Developmental gene-environment interplay in adult antisocial behaviors


Li, James J. (2016). Developmental gene-environment interplay in adult antisocial behaviors. 2016 Add Health Users Conference. Bethesda, MD.


Behavioral genetic studies have indicated that aggressive and non-aggressive rule-breaking subtypes of antisocial behavior (ASB) are etiologically separable, with unique genetic and environmental risk factors that may differentially predict adult outcomes (Niv et al., 2014; Kendler, Aggen, & Patrick, 2013; Burt, 2009). Using a vantage sensitivity framework, the current investigation tests the association between aggregate genetic sensitivity scores (using additive and dominance models across candidate genes in the dopamine and serotonin systems) with early maltreatment exposure (risk factor) and self-reported childhood family support (enrichment factor) in the prediction of Wave IV adult ASB. Preliminary results indicate that adults maltreated as children who had high genetic sensitivity scores had more antisocial behaviors than maltreated adults with lower genetic sensitivity scores. Genetic sensitivity scores did not interact with childhood family support in predicting their adult ASB. The follow-up examination investigates whether the association between maltreatment exposure and adult ASB among the high genetic sensitivity group is mediated by aggressive and/or non-aggressive rule-breaking subtypes of ASB using latent growth curve analysis of ASB items from Waves I-III. It is hypothesized that this association will be mediated by the aggressive developmental subtype of ASB, given previous behavioral genetic evidence of higher genetic influences underlying the aggressive subtype.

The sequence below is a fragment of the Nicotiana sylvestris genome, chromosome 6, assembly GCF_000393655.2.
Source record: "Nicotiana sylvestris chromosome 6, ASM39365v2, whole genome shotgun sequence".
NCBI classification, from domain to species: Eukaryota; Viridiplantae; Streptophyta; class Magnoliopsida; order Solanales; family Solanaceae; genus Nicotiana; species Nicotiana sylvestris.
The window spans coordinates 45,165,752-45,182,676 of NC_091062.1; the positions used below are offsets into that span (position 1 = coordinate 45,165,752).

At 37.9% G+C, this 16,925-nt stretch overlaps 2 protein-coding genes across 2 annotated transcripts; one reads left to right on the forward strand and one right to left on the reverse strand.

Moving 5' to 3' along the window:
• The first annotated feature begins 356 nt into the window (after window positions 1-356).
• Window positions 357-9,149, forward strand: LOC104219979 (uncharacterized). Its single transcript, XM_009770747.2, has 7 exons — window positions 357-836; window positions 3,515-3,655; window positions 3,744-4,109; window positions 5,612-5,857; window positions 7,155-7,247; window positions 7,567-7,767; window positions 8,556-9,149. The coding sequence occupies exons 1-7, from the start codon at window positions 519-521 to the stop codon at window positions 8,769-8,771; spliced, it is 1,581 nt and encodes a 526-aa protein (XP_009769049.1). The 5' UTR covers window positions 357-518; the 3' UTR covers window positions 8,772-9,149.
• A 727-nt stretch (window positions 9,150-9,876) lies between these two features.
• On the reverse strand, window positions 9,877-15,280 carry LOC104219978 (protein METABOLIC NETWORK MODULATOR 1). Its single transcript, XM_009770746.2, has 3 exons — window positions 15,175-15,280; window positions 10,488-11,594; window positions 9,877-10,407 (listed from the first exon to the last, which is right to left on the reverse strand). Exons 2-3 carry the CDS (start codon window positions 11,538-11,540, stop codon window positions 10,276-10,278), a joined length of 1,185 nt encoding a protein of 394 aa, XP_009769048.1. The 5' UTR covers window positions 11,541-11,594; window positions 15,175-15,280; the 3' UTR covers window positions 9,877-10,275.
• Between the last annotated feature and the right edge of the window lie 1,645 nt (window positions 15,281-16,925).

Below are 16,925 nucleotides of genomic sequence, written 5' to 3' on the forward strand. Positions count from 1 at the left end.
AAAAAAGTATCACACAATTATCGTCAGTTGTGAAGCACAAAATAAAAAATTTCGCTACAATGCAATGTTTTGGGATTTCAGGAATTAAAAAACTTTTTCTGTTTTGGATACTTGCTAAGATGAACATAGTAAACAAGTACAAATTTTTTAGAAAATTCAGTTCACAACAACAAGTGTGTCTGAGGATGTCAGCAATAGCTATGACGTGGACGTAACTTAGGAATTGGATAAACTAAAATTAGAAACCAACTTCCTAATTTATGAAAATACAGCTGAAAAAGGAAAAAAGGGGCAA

Reference Type

Conference proceeding

Book Title

2016 Add Health Users Conference


Li, James J.

Year Published


City of Publication

Bethesda, MD

Reference ID